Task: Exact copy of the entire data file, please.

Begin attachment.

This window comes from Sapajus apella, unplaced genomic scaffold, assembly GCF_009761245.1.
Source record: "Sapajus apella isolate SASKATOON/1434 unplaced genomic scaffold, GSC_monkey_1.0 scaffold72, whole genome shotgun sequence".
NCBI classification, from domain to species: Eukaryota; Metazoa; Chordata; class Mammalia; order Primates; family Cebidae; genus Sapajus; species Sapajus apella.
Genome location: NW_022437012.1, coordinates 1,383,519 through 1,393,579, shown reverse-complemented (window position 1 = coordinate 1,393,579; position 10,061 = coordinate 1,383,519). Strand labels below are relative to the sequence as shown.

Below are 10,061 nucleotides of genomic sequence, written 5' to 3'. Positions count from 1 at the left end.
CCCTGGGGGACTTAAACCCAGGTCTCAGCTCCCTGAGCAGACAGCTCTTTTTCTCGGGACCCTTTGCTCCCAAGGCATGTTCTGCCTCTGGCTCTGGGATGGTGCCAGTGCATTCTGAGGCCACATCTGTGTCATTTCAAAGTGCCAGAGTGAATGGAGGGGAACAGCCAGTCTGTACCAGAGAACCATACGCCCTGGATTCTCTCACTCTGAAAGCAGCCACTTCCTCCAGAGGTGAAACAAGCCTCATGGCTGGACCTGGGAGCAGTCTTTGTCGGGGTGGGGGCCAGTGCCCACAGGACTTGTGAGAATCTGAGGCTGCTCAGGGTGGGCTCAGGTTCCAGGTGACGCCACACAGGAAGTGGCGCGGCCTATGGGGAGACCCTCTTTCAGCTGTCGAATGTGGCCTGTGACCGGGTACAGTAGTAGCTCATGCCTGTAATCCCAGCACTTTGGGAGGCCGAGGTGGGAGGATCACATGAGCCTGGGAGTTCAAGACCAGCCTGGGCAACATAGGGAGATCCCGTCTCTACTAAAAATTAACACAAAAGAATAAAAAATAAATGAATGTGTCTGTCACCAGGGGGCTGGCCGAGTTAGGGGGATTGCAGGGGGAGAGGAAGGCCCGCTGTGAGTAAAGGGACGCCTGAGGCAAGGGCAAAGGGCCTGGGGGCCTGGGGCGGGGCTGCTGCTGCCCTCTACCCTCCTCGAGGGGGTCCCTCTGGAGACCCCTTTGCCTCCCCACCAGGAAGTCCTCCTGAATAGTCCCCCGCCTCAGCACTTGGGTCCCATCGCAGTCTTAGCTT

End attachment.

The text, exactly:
This window comes from Sapajus apella, unplaced genomic scaffold, assembly GCF_009761245.1.
Source record: "Sapajus apella isolate SASKATOON/1434 unplaced genomic scaffold, GSC_monkey_1.0 scaffold72, whole genome shotgun sequence".
NCBI classification, from domain to species: Eukaryota; Metazoa; Chordata; class Mammalia; order Primates; family Cebidae; genus Sapajus; species Sapajus apella.
Genome location: NW_022437012.1, coordinates 1,383,519 through 1,393,579, shown reverse-complemented (window position 1 = coordinate 1,393,579; position 10,061 = coordinate 1,383,519). Strand labels below are relative to the sequence as shown.

Below are 10,061 nucleotides of genomic sequence, written 5' to 3'. Positions count from 1 at the left end.
CCCTGGGGGACTTAAACCCAGGTCTCAGCTCCCTGAGCAGACAGCTCTTTTTCTCGGGACCCTTTGCTCCCAAGGCATGTTCTGCCTCTGGCTCTGGGATGGTGCCAGTGCATTCTGAGGCCACATCTGTGTCATTTCAAAGTGCCAGAGTGAATGGAGGGGAACAGCCAGTCTGTACCAGAGAACCATACGCCCTGGATTCTCTCACTCTGAAAGCAGCCACTTCCTCCAGAGGTGAAACAAGCCTCATGGCTGGACCTGGGAGCAGTCTTTGTCGGGGTGGGGGCCAGTGCCCACAGGACTTGTGAGAATCTGAGGCTGCTCAGGGTGGGCTCAGGTTCCAGGTGACGCCACACAGGAAGTGGCGCGGCCTATGGGGAGACCCTCTTTCAGCTGTCGAATGTGGCCTGTGACCGGGTACAGTAGTAGCTCATGCCTGTAATCCCAGCACTTTGGGAGGCCGAGGTGGGAGGATCACATGAGCCTGGGAGTTCAAGACCAGCCTGGGCAACATAGGGAGATCCCGTCTCTACTAAAAATTAACACAAAAGAATAAAAAATAAATGAATGTGTCTGTCACCAGGGGGCTGGCCGAGTTAGGGGGATTGCAGGGGGAGAGGAAGGCCCGCTGTGAGTAAAGGGACGCCTGAGGCAAGGGCAAAGGGCCTGGGGGCCTGGGGCGGGGCTGCTGCTGCCCTCTACCCTCCTCGAGGGGGTCCCTCTGGAGACCCCTTTGCCTCCCCACCAGGAAGTCCTCCTGAATAGTCCCCCGCCTCAGCACTTGGGTCCCATCGCAGTCTTAGCTT